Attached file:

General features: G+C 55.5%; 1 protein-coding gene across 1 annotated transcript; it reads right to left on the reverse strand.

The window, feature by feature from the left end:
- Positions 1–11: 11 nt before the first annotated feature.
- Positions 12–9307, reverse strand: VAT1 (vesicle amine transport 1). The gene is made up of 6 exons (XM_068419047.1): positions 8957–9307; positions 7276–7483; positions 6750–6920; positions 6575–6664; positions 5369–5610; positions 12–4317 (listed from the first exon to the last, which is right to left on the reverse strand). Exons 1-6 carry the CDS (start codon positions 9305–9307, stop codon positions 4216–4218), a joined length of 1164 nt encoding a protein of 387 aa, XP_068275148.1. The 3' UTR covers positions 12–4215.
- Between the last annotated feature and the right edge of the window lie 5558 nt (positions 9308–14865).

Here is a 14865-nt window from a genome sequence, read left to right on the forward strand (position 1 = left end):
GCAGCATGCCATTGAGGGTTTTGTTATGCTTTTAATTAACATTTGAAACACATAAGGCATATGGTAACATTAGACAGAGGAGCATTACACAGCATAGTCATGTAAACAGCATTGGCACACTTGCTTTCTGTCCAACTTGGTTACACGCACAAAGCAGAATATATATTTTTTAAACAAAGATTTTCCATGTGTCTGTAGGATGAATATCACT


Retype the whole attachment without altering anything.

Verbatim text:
General features: G+C 55.5%; 1 protein-coding gene across 1 annotated transcript; it reads right to left on the reverse strand.

The window, feature by feature from the left end:
- Positions 1–11: 11 nt before the first annotated feature.
- Positions 12–9307, reverse strand: VAT1 (vesicle amine transport 1). The gene is made up of 6 exons (XM_068419047.1): positions 8957–9307; positions 7276–7483; positions 6750–6920; positions 6575–6664; positions 5369–5610; positions 12–4317 (listed from the first exon to the last, which is right to left on the reverse strand). Exons 1-6 carry the CDS (start codon positions 9305–9307, stop codon positions 4216–4218), a joined length of 1164 nt encoding a protein of 387 aa, XP_068275148.1. The 3' UTR covers positions 12–4215.
- Between the last annotated feature and the right edge of the window lie 5558 nt (positions 9308–14865).

Here is a 14865-nt window from a genome sequence, read left to right on the forward strand (position 1 = left end):
GCAGCATGCCATTGAGGGTTTTGTTATGCTTTTAATTAACATTTGAAACACATAAGGCATATGGTAACATTAGACAGAGGAGCATTACACAGCATAGTCATGTAAACAGCATTGGCACACTTGCTTTCTGTCCAACTTGGTTACACGCACAAAGCAGAATATATATTTTTTAAACAAAGATTTTCCATGTGTCTGTAGGATGAATATCACT